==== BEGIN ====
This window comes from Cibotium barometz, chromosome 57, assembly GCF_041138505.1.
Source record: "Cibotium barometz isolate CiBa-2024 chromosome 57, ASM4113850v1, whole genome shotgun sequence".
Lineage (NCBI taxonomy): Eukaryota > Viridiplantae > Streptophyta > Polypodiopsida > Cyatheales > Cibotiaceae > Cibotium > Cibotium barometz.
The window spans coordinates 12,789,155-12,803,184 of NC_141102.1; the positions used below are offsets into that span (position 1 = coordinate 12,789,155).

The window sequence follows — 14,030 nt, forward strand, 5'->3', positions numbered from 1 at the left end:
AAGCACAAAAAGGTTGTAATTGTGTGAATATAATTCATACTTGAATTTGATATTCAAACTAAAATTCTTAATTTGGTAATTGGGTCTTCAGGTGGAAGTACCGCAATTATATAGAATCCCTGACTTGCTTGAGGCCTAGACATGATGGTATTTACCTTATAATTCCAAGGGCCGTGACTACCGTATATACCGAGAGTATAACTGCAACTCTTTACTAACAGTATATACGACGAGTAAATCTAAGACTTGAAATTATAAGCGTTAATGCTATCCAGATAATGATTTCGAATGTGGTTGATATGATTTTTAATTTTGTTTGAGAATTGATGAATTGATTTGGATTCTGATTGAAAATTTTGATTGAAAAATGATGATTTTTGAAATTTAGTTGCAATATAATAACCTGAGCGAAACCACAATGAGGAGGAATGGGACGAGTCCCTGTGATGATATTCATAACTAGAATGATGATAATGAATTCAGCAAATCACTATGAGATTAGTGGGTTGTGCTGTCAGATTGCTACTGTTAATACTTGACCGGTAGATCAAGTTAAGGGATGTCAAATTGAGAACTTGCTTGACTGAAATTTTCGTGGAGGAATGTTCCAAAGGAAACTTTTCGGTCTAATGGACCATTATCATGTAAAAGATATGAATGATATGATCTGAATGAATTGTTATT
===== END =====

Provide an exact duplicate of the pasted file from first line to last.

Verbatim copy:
This window comes from Cibotium barometz, chromosome 57, assembly GCF_041138505.1.
Source record: "Cibotium barometz isolate CiBa-2024 chromosome 57, ASM4113850v1, whole genome shotgun sequence".
Lineage (NCBI taxonomy): Eukaryota > Viridiplantae > Streptophyta > Polypodiopsida > Cyatheales > Cibotiaceae > Cibotium > Cibotium barometz.
The window spans coordinates 12,789,155-12,803,184 of NC_141102.1; the positions used below are offsets into that span (position 1 = coordinate 12,789,155).

The window sequence follows — 14,030 nt, forward strand, 5'->3', positions numbered from 1 at the left end:
AAGCACAAAAAGGTTGTAATTGTGTGAATATAATTCATACTTGAATTTGATATTCAAACTAAAATTCTTAATTTGGTAATTGGGTCTTCAGGTGGAAGTACCGCAATTATATAGAATCCCTGACTTGCTTGAGGCCTAGACATGATGGTATTTACCTTATAATTCCAAGGGCCGTGACTACCGTATATACCGAGAGTATAACTGCAACTCTTTACTAACAGTATATACGACGAGTAAATCTAAGACTTGAAATTATAAGCGTTAATGCTATCCAGATAATGATTTCGAATGTGGTTGATATGATTTTTAATTTTGTTTGAGAATTGATGAATTGATTTGGATTCTGATTGAAAATTTTGATTGAAAAATGATGATTTTTGAAATTTAGTTGCAATATAATAACCTGAGCGAAACCACAATGAGGAGGAATGGGACGAGTCCCTGTGATGATATTCATAACTAGAATGATGATAATGAATTCAGCAAATCACTATGAGATTAGTGGGTTGTGCTGTCAGATTGCTACTGTTAATACTTGACCGGTAGATCAAGTTAAGGGATGTCAAATTGAGAACTTGCTTGACTGAAATTTTCGTGGAGGAATGTTCCAAAGGAAACTTTTCGGTCTAATGGACCATTATCATGTAAAAGATATGAATGATATGATCTGAATGAATTGTTATT